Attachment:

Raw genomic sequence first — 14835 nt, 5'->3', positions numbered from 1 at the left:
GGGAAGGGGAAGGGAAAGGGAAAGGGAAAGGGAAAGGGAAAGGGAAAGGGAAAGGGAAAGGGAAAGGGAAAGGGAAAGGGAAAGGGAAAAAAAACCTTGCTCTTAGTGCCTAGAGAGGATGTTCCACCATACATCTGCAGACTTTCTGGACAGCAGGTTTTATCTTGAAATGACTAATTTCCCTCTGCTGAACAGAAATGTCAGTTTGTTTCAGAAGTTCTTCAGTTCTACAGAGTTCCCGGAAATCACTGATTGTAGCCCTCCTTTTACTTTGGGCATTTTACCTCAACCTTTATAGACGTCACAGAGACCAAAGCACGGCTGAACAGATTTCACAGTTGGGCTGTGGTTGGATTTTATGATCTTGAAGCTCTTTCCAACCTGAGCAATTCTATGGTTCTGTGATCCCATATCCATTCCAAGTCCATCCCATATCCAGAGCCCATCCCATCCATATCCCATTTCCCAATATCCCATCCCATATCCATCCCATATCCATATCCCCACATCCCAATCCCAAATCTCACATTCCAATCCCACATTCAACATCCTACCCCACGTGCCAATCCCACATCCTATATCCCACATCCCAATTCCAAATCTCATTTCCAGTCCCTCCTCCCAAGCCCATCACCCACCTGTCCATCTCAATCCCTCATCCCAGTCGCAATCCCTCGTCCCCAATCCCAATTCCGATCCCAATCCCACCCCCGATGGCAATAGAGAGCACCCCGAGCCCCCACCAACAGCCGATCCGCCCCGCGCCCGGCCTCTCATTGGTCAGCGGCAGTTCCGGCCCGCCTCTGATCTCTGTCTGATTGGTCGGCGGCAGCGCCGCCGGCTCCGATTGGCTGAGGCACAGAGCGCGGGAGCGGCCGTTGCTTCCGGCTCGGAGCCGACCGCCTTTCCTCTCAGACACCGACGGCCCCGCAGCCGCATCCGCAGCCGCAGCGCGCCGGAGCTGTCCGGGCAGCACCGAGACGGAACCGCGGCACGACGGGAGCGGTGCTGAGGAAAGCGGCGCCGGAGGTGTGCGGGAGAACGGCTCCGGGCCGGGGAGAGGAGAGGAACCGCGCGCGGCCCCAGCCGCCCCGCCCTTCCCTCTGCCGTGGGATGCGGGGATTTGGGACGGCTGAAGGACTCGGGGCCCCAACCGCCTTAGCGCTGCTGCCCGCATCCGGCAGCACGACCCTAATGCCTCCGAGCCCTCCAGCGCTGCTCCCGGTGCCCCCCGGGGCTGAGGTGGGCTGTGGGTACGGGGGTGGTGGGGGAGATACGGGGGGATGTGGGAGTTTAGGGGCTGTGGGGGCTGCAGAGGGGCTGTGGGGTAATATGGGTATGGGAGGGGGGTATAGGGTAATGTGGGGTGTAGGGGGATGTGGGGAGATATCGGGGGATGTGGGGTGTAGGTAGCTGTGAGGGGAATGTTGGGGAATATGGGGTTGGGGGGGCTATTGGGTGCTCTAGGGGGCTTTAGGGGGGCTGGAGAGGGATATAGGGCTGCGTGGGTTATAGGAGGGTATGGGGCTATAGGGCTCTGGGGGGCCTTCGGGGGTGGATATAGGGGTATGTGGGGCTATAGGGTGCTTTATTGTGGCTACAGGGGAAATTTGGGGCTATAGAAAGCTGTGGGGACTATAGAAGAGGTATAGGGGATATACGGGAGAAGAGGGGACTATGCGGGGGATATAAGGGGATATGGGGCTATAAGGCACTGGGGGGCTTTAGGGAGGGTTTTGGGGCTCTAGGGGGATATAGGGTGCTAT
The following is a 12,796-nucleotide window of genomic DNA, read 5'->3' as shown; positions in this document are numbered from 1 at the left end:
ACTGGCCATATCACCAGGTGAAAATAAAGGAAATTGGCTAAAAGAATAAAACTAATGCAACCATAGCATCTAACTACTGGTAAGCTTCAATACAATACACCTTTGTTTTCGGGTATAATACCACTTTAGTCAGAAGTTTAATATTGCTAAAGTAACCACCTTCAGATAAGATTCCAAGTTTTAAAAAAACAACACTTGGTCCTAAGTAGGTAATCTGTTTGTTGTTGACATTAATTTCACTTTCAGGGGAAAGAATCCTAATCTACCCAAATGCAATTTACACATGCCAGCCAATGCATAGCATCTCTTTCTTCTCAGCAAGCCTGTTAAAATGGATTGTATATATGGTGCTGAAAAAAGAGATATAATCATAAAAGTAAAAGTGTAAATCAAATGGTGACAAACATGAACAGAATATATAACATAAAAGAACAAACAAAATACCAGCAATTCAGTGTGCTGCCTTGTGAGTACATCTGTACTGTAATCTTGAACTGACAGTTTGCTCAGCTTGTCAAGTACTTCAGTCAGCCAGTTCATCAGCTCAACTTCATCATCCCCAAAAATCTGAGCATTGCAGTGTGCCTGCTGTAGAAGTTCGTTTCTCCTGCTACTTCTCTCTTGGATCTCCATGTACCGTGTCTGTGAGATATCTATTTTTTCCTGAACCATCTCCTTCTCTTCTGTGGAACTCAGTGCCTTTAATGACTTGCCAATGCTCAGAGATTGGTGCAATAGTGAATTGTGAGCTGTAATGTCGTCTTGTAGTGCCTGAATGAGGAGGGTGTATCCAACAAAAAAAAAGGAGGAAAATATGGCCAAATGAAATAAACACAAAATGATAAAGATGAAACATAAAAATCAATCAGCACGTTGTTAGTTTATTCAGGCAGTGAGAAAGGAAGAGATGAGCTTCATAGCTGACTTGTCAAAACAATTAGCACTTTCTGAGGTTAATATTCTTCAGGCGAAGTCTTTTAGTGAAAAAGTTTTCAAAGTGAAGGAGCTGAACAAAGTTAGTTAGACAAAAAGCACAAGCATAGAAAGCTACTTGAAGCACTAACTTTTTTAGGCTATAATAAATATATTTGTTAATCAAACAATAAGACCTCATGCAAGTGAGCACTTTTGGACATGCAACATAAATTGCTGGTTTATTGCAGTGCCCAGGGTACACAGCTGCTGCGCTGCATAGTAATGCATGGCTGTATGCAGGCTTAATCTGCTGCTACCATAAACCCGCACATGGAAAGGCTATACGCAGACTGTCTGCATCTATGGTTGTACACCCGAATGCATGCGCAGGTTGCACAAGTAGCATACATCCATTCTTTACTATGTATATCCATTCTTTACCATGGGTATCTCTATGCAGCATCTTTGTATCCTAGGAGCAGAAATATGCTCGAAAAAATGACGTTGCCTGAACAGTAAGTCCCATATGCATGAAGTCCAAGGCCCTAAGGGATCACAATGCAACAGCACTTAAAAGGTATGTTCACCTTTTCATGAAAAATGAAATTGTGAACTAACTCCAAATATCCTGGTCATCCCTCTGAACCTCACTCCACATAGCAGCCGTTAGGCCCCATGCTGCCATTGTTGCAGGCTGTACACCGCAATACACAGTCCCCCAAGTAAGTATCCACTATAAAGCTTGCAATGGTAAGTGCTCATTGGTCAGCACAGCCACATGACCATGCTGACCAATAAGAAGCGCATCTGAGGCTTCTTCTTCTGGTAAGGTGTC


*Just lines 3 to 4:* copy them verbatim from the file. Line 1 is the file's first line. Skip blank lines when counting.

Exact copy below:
The following is a 12,796-nucleotide window of genomic DNA, read 5'->3' as shown; positions in this document are numbered from 1 at the left end:
ACTGGCCATATCACCAGGTGAAAATAAAGGAAATTGGCTAAAAGAATAAAACTAATGCAACCATAGCATCTAACTACTGGTAAGCTTCAATACAATACACCTTTGTTTTCGGGTATAATACCACTTTAGTCAGAAGTTTAATATTGCTAAAGTAACCACCTTCAGATAAGATTCCAAGTTTTAAAAAAACAACACTTGGTCCTAAGTAGGTAATCTGTTTGTTGTTGACATTAATTTCACTTTCAGGGGAAAGAATCCTAATCTACCCAAATGCAATTTACACATGCCAGCCAATGCATAGCATCTCTTTCTTCTCAGCAAGCCTGTTAAAATGGATTGTATATATGGTGCTGAAAAAAGAGATATAATCATAAAAGTAAAAGTGTAAATCAAATGGTGACAAACATGAACAGAATATATAACATAAAAGAACAAACAAAATACCAGCAATTCAGTGTGCTGCCTTGTGAGTACATCTGTACTGTAATCTTGAACTGACAGTTTGCTCAGCTTGTCAAGTACTTCAGTCAGCCAGTTCATCAGCTCAACTTCATCATCCCCAAAAATCTGAGCATTGCAGTGTGCCTGCTGTAGAAGTTCGTTTCTCCTGCTACTTCTCTCTTGGATCTCCATGTACCGTGTCTGTGAGATATCTATTTTTTCCTGAACCATCTCCTTCTCTTCTGTGGAACTCAGTGCCTTTAATGACTTGCCAATGCTCAGAGATTGGTGCAATAGTGAATTGTGAGCTGTAATGTCGTCTTGTAGTGCCTGAATGAGGAGGGTGTATCCAACAAAAAAAAAGGAGGAAAATATGGCCAAATGAAATAAACACAAAATGATAAAGATGAAACATAAAAATCAATCAGCACGTTGTTAGTTTATTCAGGCAGTGAGAAAGGAAGAGATGAGCTTCATAGCTGACTTGTCAAAACAATTAGCACTTTCTGAGGTTAATATTCTTCAGGCGAAGTCTTTTAGTGAAAAAGTTTTCAAAGTGAAGGAGCTGAACAAAGTTAGTTAGACAAAAAGCACAAGCATAGAAAGCTACTTGAAGCACTAACTTTTTTAGGCTATAATAAATATATTTGTTAATCAAACAATAAGACCTCATGCAAGTGAGCACTTTTGGACATGCAACATAAATTGCTGGTTTATTGCAGTGCCCAGGGTACACAGCTGCTGCGCTGCATAGTAATGCATGGCTGTATGCAGGCTTAATCTGCTGCTACCATAAACCCGCACATGGAAAGGCTATACGCAGACTGTCTGCATCTATGGTTGTACACCCGAATGCATGCGCAGGTTGCACAAGTAGCATACATCCATTCTTTACTATGTATATCCATTCTTTACCATGGGTATCTCTATGCAGCATCTTTGTATCCTAGGAGCAGAAATATGCTCGAAAAAATGACGTTGCCTGAACAGTAAGTCCCATATGCATGAAGTCCAAGGCCCTAAGGGATCACAATGCAACAGCACTTAAAAGGTATGTTCACCTTTTCATGAAAAATGAAATTGTGAACTAACTCCAAATATCCTGGTCATCCCTCTGAACCTCACTCCACATAGCAGCCGTTAGGCCCCATGCTGCCATTGTTGCAGGCTGTACACCGCAATACACAGTCCCCCAAGTAAGTATCCACTATAAAGCTTGCAATGGTAAGTGCTCATTGGTCAGCACAGCCACATGACCATGCTGACCAATAAGAAGCGCATCTGAGGCTTCTTCTTCTGGTAAGGTGTC